Merriken, whose term expires on Dec. 31, was not endorsed by the local Republican organization, and he was not on the June 5 primary ballot.

    Councilman Diver, who is also the Republican municipal chairman for Spring Lake Heights, was skeptical of Merriken's explanation of the syringe, particularly in light of his April arrest.

    "We are clearly shocked and dismayed," Diver said. "We wish Mr. Merriken will be able to put his affairs in order and put his life in order. But Mr. Merriken has to realize that it is time for him to go." 

    Steve Strunsky may be reached at sstrunsky@njadvancemedia.com. Follow him on Twitter @SteveStrunsky. Find NJ.com on Facebook.


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    The federal government lost out on over $300k in taxes

    A Monmouth County man admitted in federal court Thursday to filing false tax returns from 2012 to 2015, which should have shown $837,422 in consulting income.

    Those tax returns, by Anthony Vestuto III, led the government to lose $307,310 in taxes, the U.S. Internal Revenue Service (IRS) announced.

    Federal authorities say Vestuto, 38, of Middletown, worked as an information technology director at a company in New York City those years, and gave his accountant his W-2 forms for that pay on his returns.

    But he also did IT work for seven other companies, and they paid Vestuto for his consulting by writing checks made payable to him, which he deposited into his personal bank accounts.

    Most of that money went unreported to the IRS.

    Some did.

    Court documents show that Vestuto, for example, made $183,416 as a consultant in the 2012 tax year, but only reported $63,274 of it.

    And in 2015 he pulled in $316,665 working side jobs, and only reported he made $20,000 of it on his tax return.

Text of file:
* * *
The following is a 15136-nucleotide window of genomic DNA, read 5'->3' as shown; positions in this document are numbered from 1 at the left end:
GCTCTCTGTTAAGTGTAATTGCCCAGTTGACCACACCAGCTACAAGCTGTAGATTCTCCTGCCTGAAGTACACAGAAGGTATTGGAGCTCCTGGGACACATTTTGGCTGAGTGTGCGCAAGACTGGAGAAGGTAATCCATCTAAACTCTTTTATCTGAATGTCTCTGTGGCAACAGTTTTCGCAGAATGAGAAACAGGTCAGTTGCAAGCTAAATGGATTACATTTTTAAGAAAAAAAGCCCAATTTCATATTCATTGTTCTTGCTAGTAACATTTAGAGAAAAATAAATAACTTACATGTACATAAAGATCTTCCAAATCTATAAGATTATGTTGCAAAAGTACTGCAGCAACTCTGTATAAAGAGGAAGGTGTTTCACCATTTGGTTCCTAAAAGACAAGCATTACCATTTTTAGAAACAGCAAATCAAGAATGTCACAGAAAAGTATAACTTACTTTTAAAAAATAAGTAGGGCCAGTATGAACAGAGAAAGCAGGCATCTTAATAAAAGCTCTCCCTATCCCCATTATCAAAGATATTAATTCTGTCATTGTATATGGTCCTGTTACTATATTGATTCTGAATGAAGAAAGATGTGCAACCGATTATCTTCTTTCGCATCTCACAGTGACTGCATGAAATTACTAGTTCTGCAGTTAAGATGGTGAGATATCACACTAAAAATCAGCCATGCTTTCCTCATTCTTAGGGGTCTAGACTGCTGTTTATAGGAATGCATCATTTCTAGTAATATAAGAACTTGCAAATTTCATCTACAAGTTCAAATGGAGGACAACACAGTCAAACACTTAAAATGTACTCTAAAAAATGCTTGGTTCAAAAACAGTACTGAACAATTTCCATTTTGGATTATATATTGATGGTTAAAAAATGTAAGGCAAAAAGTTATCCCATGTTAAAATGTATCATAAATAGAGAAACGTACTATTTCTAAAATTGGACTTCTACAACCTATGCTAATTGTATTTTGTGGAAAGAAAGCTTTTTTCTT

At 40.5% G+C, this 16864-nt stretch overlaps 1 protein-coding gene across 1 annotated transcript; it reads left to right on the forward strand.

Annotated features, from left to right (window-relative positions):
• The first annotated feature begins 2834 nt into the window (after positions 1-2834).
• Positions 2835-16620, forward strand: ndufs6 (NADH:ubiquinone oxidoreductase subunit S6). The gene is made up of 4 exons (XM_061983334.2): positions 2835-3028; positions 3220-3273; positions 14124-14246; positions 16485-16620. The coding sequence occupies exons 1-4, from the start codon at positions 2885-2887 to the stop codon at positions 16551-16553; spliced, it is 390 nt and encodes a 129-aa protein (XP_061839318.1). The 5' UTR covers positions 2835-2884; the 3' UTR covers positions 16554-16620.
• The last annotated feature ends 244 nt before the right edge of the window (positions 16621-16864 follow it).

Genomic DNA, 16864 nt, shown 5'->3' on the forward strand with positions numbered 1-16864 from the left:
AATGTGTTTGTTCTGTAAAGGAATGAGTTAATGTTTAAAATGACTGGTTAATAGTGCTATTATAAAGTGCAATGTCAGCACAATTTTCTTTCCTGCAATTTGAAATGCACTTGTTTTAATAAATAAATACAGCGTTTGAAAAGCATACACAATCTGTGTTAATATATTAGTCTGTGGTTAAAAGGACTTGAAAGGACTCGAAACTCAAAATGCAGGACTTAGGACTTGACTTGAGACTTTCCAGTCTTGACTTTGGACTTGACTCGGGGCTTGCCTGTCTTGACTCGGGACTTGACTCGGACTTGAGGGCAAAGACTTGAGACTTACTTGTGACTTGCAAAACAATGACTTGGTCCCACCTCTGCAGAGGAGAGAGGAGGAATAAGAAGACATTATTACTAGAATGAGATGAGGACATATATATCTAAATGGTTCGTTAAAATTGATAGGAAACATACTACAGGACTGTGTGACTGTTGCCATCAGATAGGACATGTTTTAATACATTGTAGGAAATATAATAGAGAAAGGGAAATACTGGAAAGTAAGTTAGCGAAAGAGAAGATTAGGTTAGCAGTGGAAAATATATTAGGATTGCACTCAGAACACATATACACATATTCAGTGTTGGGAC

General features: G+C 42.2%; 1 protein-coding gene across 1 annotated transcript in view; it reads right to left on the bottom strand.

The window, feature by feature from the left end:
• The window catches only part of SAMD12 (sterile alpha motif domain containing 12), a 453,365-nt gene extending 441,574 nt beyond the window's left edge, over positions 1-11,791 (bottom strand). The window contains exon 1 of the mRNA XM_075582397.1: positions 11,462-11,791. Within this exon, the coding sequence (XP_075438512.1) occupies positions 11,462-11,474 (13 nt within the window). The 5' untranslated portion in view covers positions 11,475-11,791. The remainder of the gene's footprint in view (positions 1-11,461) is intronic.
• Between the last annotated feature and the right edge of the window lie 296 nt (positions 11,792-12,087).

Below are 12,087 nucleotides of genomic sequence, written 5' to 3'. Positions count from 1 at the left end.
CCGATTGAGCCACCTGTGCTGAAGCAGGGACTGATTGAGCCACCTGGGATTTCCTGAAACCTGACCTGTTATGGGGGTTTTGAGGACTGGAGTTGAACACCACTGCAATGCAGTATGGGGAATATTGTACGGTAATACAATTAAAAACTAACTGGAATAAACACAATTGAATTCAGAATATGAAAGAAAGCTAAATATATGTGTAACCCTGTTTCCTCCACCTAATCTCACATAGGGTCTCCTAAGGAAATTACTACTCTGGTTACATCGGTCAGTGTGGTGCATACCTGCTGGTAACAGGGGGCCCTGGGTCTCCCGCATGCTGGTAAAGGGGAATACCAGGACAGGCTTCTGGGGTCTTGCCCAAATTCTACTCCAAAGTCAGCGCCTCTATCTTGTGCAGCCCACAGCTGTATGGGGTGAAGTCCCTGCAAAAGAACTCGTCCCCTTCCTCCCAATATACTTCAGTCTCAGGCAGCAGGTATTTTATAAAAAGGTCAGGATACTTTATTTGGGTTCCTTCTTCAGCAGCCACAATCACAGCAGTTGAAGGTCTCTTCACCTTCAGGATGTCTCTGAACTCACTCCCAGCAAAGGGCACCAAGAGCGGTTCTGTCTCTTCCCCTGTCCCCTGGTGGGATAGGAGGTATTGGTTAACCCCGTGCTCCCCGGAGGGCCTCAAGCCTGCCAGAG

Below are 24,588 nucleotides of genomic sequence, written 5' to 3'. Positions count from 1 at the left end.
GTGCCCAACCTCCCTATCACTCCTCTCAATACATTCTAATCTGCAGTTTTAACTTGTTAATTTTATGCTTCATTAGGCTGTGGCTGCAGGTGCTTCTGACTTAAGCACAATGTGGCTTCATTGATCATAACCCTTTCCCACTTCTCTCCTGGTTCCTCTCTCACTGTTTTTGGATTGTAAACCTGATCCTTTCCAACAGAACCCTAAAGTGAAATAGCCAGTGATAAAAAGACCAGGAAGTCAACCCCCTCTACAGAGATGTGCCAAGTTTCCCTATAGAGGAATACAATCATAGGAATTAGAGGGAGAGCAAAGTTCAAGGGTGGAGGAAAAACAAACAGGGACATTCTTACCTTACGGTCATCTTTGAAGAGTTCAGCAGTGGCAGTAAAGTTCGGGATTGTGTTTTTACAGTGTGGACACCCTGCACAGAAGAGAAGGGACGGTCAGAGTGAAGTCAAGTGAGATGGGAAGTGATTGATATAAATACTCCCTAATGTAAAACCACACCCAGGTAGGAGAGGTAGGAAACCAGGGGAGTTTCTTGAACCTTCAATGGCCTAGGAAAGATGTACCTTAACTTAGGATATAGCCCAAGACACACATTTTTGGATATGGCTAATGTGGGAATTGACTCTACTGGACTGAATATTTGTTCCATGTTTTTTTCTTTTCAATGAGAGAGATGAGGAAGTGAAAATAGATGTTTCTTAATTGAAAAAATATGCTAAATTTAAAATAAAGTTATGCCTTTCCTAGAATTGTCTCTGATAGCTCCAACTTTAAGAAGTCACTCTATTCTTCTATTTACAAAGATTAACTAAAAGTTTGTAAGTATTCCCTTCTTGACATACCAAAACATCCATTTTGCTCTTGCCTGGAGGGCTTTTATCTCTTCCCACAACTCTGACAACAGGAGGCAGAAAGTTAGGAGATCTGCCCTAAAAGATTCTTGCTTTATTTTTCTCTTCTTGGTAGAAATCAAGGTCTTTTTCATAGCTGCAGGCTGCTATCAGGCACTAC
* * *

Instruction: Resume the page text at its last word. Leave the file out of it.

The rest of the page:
"To build faith in our nation's tax system, honest taxpayers need to be reassured that everyone is paying their fair share," Bryant Jackson, Acting Special Agent in charge of the IRS' criminal investigation office in New Jersey said in a statement about Vestuto.

    Vestuto pleaded guilty to one count of making and subscribing to a false tax return, in U.S. District Court in Trenton. He's scheduled to be sentenced in Vovember.

    He faces a possible prison term, and likely will be ordered to pay back the government the money that should have been on his returns, the IRS said.

    Kevin Shea may be reached at kshea@njadvancemedia.com. Follow him on Twitter @kevintshea. Find NJ.com on Facebook.

     

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    Ross Kasun was most recently the superintendent in Freehold Township

    Lawrence's board of education announced Thursday they've hired Dr. Ross Kasun as superintendent of schools.

    He's scheduled to start Sept. 1. His salary will be $196,584 per year.

    Ross Kasun.jpegRoss Kasun, provided photo 

    Kasun, who's been the superintendent in Freehold Township the past seven school years, replaces Dr. Crystal Edwards, who left earlier this year for a superintendent job in Virginia.

    Kasun also almost left New Jersey for a superintendent job this year.

    He was publicly named the superintendent of the Billings, Montana school district - the largest in Montana - this past spring, but never signed a contract and withdrew from the job weeks later.

    The Billings Gazette reported in May that Kasun withdrew from that post due to family reasons, that he has school-aged children and didn't plan on relocating there.

    However, in interviews with Billings school trustees, Kasun said he wanted to work in Montana because one of his children is considering attending college in the region, the Gazette reported.

    Earlier this year, Kasun was also a named finalist for the superintendent post in Montclair.

    In Lawrence's search, the board said they interviewed six finalists from 41 applicants.